Function 650 - Social Security
Reduce Social Security Benefits for New Beneficiaries
CBO periodically issues a compendium of policy options (called Options for Reducing the Deficit) covering a broad range of issues, as well as separate reports that include options for changing federal tax and spending policies in particular areas. This option appears in one of those publications. The options are derived from many sources and reflect a range of possibilities. For each option, CBO presents an estimate of its effects on the budget but makes no recommendations. Inclusion or exclusion of any particular option does not imply an endorsement or rejection by CBO.
|Billions of Dollars||2017||2018||2019||2020||2021||2022||2023||2024||2025||2026||2017-2021||2017-2026|
|Change in Outlays|
|Reduce benefits by 5 percent||0||*||-2||-4||-7||-10||-14||-18||-23||-28||-12||-105|
|Reduce benefits by 15 percent||0||*||-2||-4||-8||-15||-23||-33||-45||-58||-15||-190|
This option would take effect in January 2018.
* = between –$500 million and zero.
Social Security is the largest single program in the federal budget, providing a total of $905 billion in benefits in 2016 to retired and disabled workers, their eligible dependents, and survivors of deceased workers. The Congressional Budget Office estimates that the average monthly benefit is now $1,365 for retired workers and $1,178 for disabled workers. The benefits that people receive in the year they are first eligible for benefits—at age 62 for retired workers and five months after the onset of disability for disabled workers—are based on those workers’ average lifetime earnings. The formula used to translate average earnings into benefits is progressive; that is, the ratio of benefits to earnings is higher for people with lower average earnings than for people with higher average earnings. One way to achieve budgetary savings would be to adjust that formula to reduce benefits for all new beneficiaries.
This option includes two ways to adjust the benefit formula to reduce Social Security benefits by two amounts, 5 percent and 15 percent. Both alternatives would phase in the reductions starting with people who would be newly eligible in 2018. Under the 5 percent reduction, benefits would be permanently lowered by 2.5 percent for newly eligible beneficiaries in 2018 and by 5 percent for newly eligible beneficiaries beginning in 2019. (Benefits for newly eligible beneficiaries in 2018 would remain 2.5 percent lower throughout their lifetime.) Under the 15 percent reduction, benefits would be permanently reduced by 2.5 percent for people newly eligible in 2018, 5 percent for people newly eligible in 2019, and so on, up to 15 percent for people newly eligible beginning in 2023.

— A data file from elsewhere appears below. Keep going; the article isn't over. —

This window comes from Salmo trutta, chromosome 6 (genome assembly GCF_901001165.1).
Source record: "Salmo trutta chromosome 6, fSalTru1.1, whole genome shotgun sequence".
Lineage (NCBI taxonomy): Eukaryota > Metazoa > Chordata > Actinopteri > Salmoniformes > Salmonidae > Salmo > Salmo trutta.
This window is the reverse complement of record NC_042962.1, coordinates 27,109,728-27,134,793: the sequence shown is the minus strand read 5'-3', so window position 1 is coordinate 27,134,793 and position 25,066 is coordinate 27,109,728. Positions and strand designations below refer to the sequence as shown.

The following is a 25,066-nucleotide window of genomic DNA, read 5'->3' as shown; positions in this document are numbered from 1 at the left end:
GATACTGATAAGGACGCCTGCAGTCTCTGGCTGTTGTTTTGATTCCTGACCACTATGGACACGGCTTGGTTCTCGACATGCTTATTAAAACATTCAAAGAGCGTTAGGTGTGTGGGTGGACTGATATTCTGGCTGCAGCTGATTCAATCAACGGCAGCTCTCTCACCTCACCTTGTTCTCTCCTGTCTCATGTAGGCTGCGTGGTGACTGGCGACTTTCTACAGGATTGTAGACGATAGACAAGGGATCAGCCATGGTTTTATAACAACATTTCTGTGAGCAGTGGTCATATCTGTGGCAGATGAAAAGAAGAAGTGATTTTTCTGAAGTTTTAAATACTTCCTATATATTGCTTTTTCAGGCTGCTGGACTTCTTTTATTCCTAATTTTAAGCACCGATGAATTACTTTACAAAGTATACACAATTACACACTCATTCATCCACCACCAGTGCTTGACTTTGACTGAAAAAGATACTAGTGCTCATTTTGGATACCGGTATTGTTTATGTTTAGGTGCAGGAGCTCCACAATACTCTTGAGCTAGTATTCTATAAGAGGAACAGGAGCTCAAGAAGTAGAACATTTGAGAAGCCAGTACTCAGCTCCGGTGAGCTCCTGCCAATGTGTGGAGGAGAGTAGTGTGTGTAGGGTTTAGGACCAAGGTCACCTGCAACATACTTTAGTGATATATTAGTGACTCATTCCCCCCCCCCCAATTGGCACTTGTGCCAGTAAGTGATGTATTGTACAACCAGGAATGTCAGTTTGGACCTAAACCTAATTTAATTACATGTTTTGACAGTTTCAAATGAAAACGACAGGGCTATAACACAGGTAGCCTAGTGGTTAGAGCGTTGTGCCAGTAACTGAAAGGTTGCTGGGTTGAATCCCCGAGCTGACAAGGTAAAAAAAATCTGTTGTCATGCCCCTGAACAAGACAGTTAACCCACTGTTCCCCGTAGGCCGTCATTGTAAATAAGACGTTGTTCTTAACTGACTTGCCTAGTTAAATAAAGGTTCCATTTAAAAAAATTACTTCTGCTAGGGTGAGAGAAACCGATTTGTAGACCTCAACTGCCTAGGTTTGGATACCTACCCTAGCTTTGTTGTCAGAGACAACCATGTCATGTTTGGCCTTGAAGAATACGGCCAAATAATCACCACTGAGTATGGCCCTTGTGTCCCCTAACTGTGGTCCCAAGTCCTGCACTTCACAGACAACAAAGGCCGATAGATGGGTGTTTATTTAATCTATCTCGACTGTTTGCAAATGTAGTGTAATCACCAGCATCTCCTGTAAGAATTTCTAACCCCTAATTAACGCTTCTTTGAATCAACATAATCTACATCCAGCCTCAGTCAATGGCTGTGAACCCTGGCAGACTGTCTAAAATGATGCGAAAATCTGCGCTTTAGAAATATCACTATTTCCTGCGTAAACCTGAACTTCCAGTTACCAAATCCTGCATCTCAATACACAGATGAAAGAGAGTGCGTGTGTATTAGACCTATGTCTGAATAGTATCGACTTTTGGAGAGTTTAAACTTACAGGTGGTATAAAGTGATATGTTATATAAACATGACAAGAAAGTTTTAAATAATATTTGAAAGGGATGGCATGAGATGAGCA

Serving as a benchmark, this option shows that policymakers might achieve substantial savings by cutting benefits for new Social Security beneficiaries only. This option would not affect current beneficiaries or those who will become eligible before 2018. CBO estimates that, between 2018 and 2026, federal outlays would be reduced by $105 billion under the 5 percent alternative and by $190 billion under the 15 percent reduction. Federal savings from those changes in the formula would continue to grow in later years as more beneficiaries were subject to the lower benefits. By 2046, Social Security outlays would be about 4 percent lower under the 5 percent benefit reduction and 12 percent lower under the 15 percent alternative than under current law, CBO estimates. When measured as a percentage of total economic output, Social Security outlays would fall from 6.3 percent to 6.0 percent of gross domestic product under the 5 percent alternative and to 5.5 percent of gross domestic product under the 15 percent reduction.
An advantage of this option is its simplicity. The current benefit structure would be retained, and equal percentage reductions would be applied to all benefits, including those paid to survivors and dependents, which are based on the same formula used to compute workers’ benefits.
One rationale against this option is that both reductions would be applied soon, leaving people approaching retirement little time to adjust to the change. A more moderate approach would reduce Social Security benefits only for people becoming eligible for benefits 5 or 10 years in the future. However, delaying the option’s start date would reduce the resulting budgetary savings. For example, if the 15 percent benefit reduction was implemented starting in 5 years (in 2022), increasing by 3 percent each year, total savings between 2017 and 2026 would amount to $40 billion.
Because benefit reductions would apply to all new beneficiaries, another disadvantage of the two alternatives in this option is that people with lower benefits would generally experience a larger percentage reduction in total income. In particular, such people are less likely than others to have savings and sources of income outside Social Security, such as pensions, so a reduction in Social Security benefits would result in a larger reduction in total income for that group and a greater relative decline in their standard of living. A more progressive approach would reduce Social Security benefits by larger percentages for people with higher benefits.
If the goal instead was to achieve the level of 10-year savings attained by the 5 percent or 15 percent alternatives by cutting benefits for all current and future beneficiaries, the required reduction would be considerably smaller: All benefits would need to be lowered by about 1 percent or about 2 percent, respectively.